Reps. Jordan, Meadows, Biggs and House Freedom Caucus Board: Impeachment -- A closing argument

There is a fissure running through the Democrats’ case for impeachment. Representatives ought to govern with justice, fairness, and by doing what they said they would do. This impeachment twice falls short of that standard.

The fact-finding wasn’t impartial and just and hearings weren’t balanced and fair. But for many Democrats, impeachment delivered on the third score—it was exactly what they said they would do.

Ever since Donald Trump was elected, Democrats have been focused on unseating him and reversing their 2016 loss at the ballot box. But in September, with voters a mere matter of months from heading to the polls in 2020, Democrats decided waiting was no longer an option—so they launched a half-baked impeachment inquiry, flaunted their own rules and abandoned precedents established to protect justice and fairness.

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With a flimsy accusation, they spent long weeks in secret basement rooms and tried to build a case.

Their lead architect was Representative Adam Schiff, who is now better known for falsely portraying a memo released to the public by President Trump than he is for finding any evidence of wrongdoing.

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Schiff could never disprove these four facts: First, the released call transcript between Presidents Trump and Zelensky show no link between aid dollars and political investigations. Second, both Presidents Trump and Zelenksy say there was no pressure. Third, Ukraine didn’t know the aid was held at the time of the call. And, four, Ukraine never launched any action to get the aid released.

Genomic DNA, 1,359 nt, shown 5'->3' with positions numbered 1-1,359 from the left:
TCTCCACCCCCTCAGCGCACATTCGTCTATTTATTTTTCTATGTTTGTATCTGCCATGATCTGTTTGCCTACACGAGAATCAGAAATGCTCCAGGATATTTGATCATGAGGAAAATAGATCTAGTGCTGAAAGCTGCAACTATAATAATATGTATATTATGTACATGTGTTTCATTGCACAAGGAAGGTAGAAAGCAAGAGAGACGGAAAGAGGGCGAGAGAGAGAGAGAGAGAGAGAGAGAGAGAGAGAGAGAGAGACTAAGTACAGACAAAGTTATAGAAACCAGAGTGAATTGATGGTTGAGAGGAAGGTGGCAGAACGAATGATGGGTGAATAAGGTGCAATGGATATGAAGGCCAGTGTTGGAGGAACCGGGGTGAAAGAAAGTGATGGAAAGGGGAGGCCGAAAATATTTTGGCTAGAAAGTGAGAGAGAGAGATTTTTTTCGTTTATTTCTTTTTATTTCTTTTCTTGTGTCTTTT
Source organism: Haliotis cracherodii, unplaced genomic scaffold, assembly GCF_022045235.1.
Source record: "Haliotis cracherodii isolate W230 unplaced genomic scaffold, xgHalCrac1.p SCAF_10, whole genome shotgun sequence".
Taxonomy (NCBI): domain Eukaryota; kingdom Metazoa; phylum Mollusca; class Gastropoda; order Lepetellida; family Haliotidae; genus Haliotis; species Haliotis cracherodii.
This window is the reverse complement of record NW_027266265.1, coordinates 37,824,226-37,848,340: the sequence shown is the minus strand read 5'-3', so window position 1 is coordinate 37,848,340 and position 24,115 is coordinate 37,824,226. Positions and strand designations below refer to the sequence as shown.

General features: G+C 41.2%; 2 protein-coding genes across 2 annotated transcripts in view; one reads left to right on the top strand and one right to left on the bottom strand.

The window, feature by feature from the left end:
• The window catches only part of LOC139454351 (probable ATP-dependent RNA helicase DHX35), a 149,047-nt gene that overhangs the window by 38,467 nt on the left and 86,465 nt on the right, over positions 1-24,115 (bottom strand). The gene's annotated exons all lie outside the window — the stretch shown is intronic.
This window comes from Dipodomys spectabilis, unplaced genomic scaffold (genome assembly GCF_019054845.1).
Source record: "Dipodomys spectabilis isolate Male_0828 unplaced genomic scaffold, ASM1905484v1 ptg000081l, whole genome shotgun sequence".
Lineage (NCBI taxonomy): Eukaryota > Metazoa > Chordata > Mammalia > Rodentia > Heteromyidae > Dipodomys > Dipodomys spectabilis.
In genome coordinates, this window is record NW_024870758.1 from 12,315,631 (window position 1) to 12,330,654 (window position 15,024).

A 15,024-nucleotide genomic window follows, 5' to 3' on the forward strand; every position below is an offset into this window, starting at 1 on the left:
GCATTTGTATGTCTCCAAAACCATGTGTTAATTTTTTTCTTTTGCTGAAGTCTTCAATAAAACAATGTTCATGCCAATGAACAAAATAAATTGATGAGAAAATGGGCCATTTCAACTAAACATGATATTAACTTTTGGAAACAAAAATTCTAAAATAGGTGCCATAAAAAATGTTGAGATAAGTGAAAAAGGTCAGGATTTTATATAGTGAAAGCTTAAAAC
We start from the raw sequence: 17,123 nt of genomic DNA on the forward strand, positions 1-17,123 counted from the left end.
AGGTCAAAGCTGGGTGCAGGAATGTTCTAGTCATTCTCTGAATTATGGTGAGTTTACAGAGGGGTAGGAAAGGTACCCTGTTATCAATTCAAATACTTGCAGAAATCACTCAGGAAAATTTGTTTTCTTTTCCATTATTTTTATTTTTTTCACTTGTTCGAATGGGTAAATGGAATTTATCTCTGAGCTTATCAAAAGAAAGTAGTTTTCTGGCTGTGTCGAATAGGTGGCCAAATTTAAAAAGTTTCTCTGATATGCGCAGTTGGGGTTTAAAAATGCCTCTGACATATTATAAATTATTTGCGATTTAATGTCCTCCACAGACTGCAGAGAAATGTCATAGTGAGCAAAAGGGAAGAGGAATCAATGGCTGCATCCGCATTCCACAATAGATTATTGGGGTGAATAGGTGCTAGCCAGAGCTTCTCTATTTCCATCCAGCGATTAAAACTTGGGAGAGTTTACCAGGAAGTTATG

Despite the lack of proof of an impeachable offense, Democrats rushed through their unilateral process, hastily pushed a vote, and even denied Republican calls for a promised hearing—all in the name of urgency.

At the end of the day, this sham process failed to convince even all Democrats, with one member voting against impeachment, one voting present, and another fleeing the party altogether.

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Somehow after this divisive, harmful process for our country, Speaker Nancy Pelosi’s hypocrisy about the urgency of impeachment made things even worse. Instead of immediately sending the articles of impeachment to the Senate, Pelosi waged a misguided campaign claiming that while the Democrat case was so weighty that it had to be rushed through the House, it was also so insubstantial that the Senate needed to add more evidence, more documents, more witnesses.

Common sense says it can’t be both. But brute force partisan politics says it can.

Speaker Pelosi’s maneuver revealed Democrats’ true aim in impeachment—to overturn the 2016 election of President Trump.

His ‘crime’ wasn’t a quid pro quo, bribery, extortion, or any other poll-tested accusation. No, Donald Trump’s crime was beating Hillary Clinton, challenging the swamp, and having the audacity to love his country and working to see it prosper.

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This baseless case is finally Senate bound. We trust the Senate will do what the House did not—conduct itself in accordance with the basic tenets of justice and fairness.

It might be too late for Speaker Pelosi’s House to learn, but that is what our citizens expect and deserve.

Republicans Jim Jordan of Ohio, Mark Meadows of North Carolina and Andy Biggs of Arizona all serve in the United States House of Representatives and are members of the Freedom Caucus Board which authored this op-ed. The House Freedom Caucus supports open, accountable and limited government, the Constitution and the rule of law, and policies that promote the liberty, safety and prosperity of all Americans. Click here for more.